Toward Tracing the Tangled Paths of Genes During Development
© Springer Science+Business Media, LLC 2012
Published: 6 March 2012
How hereditary material is transformed into a myriad range of phenotypic diversity has preoccupied biologists for at least 150 years. Concerted efforts of many early theoretical and experimental geneticists and evolutionists on the topic led to the modern synthesis in the early 1930s. During this period, however, it was realized that all inherited variation is driven by mutations in the genetic material, and their phenotypic expression is mediated by complex developmental processes. Nonetheless, mechanisms involved in the genotype-development-phenotype link in relation to environment remained largely speculative for decades after the modern synthesis. Mysteries surrounding developmental phases are gradually being solved, largely due to advances in molecular and developmental biology.
Natural selection operates on individual phenotypes, ultimately affecting genes and their frequencies in populations. During this process, genetic, development, and phenotypic changes may occur simultaneously or in tandem, and might even overlap. Ideally then, it makes sense to consider these tripartite components as complementary aspects of the evolutionary process. Instead, these are generally addressed as largely independent aspects. For instance, mechanisms of gene frequency changes are discussed in population genetics, phenotypic level changes are discussed in evolutionary biology, and the developmental aspects in developmental biology contexts, as if they deal with divergent aspects of biology. Even when discussed, developmental aspects receive a cursory treatment. The present book is a rare exception to this tradition and sets an example showing why the three domains of biology need to be considered simultaneously as equal players in understanding the evolutionary process. The author, David Stern, focuses clearly on this goal from the very start. For example, the author states that while evolutionary biology attempts to answer the “why” question, developmental biology answers “how” and searches for mechanistic details couched at the gene level. This treatment illuminates the evolutionary process meaningfully.
The book is divided into eight chapters. In the first two introductory chapters, Stern presents the logic for “marrying” evolutionary studies with development. Chapters 3–5 deal with three important, but neglected, genetic concepts: dominance, pleiotropy, and epistasis. In genetics, additive genetic variation is often emphasized, but the phenotypic manifestation of these three factors during development is largely ignored. In particular, Stern’s use of enzyme kinetics data to illustrate the role of dominance, the examples of pleiotropy (page 56), and explanations on epistasis are simply elegant, and also represent some of the best I have read on these topics. The next chapter deals with natural selection in relation to populations, the role of population size in fixation of mutations, and population cycles as well as phenotypic plasticity. The role of migration is only briefly mentioned in the notes section. The following chapter, “Pathworks,” is in my opinion the best chapter. The author’s emphasis on critical nodal points or “hot spots” for evolutionary divergence is central to our understanding of stability in the expression of morphological traits across populations and species. I did not, however, see any reference to Sewall Wright's “path analysis” and its extensions to physiological genetics, population divergence, and speciation. I believe that Wright essentially advocated these views throughout his life. The next chapter, “The predictable genome,” which also appears in the book title, is both ambitious and ambiguous. At the outset, it gives the impression that phenotypic effects are predictable from genomic variants. Stern provides some excellent examples to support this point, including Mendel's “wrinkled pea” seed and the myostatin gene in Belgian bulls. However, he is cautious about making a general statement supporting many genocentric and deterministic views, as numerous genes have unpredictable phenotypic effects due to pleiotropy and epistasis. Knowledge of the effect size and nature of inheritance (Mendelian or polygenic) of the genomic variants is critical for predictability. Myostatin mutations, for example, have trade-offs and fitness consequences. Finally, the last chapter ends with a historic note on macromutation and mutational hot spots and suggests that accumulation of micromutations plays a more important role in evolution than macromutations. The book has an extensive bibliography spanning evolutionary genetics and developmental genetics. I was a bit disappointed that Waddington's work was not mentioned anywhere in the book. Similarly, excellent examples from human developmental disorders are overlooked.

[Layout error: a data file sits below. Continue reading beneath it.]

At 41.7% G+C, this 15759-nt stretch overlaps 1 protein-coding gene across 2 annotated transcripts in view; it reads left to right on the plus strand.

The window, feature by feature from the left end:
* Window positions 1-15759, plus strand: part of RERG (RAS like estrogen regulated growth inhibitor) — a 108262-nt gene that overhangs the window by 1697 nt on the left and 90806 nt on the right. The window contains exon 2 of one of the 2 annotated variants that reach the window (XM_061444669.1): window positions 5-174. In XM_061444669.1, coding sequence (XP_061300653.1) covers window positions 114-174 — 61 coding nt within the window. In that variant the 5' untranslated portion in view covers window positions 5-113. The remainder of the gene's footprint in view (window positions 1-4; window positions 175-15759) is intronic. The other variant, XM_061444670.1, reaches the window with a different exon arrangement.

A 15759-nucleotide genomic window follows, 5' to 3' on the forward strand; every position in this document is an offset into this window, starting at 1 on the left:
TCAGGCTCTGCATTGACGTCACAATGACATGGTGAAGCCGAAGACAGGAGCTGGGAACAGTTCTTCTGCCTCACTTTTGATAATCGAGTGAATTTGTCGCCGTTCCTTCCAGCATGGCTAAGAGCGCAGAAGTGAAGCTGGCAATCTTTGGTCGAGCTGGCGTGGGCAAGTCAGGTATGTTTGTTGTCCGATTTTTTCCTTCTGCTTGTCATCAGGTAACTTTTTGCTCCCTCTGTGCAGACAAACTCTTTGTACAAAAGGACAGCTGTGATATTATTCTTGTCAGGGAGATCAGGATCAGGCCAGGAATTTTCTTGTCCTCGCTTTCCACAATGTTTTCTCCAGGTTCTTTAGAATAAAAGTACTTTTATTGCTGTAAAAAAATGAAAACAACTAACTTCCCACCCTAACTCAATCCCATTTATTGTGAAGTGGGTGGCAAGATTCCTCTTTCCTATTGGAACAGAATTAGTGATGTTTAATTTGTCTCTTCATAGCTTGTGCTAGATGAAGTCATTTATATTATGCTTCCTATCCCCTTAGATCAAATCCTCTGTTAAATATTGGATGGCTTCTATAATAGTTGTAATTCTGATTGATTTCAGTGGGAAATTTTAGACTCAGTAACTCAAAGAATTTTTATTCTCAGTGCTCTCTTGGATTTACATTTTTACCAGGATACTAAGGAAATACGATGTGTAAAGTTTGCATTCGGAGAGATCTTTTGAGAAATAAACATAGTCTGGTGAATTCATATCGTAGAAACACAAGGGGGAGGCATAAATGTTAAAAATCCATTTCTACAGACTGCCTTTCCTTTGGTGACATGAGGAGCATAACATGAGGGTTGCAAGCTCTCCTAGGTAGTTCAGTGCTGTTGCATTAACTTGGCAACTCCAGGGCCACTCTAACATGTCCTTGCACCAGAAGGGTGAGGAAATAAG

These small quibbles aside, I applaud the author for his attempt to link evolutionary genetic concepts with modern discoveries in developmental biology. This is a well produced and an insightful book, written in a simple language without cluttering from references and technical details. These are moved to a separate notes section. The author has used simple yet effective illustrations. In view of the recent plethora of genome-wide association studies to understand the genetic architecture of quantitative traits, developmental aspects are often ignored, especially pleiotropy, epistasis, effect sizes of novel mutations and modularity of developmental pathways– consequently misleading many aspects of genetics. This book reminds us all to reevaluate many of our ‘gene for’ claims in the light of development. In short, this is an excellent and timely work of extraordinary importance for all biologists.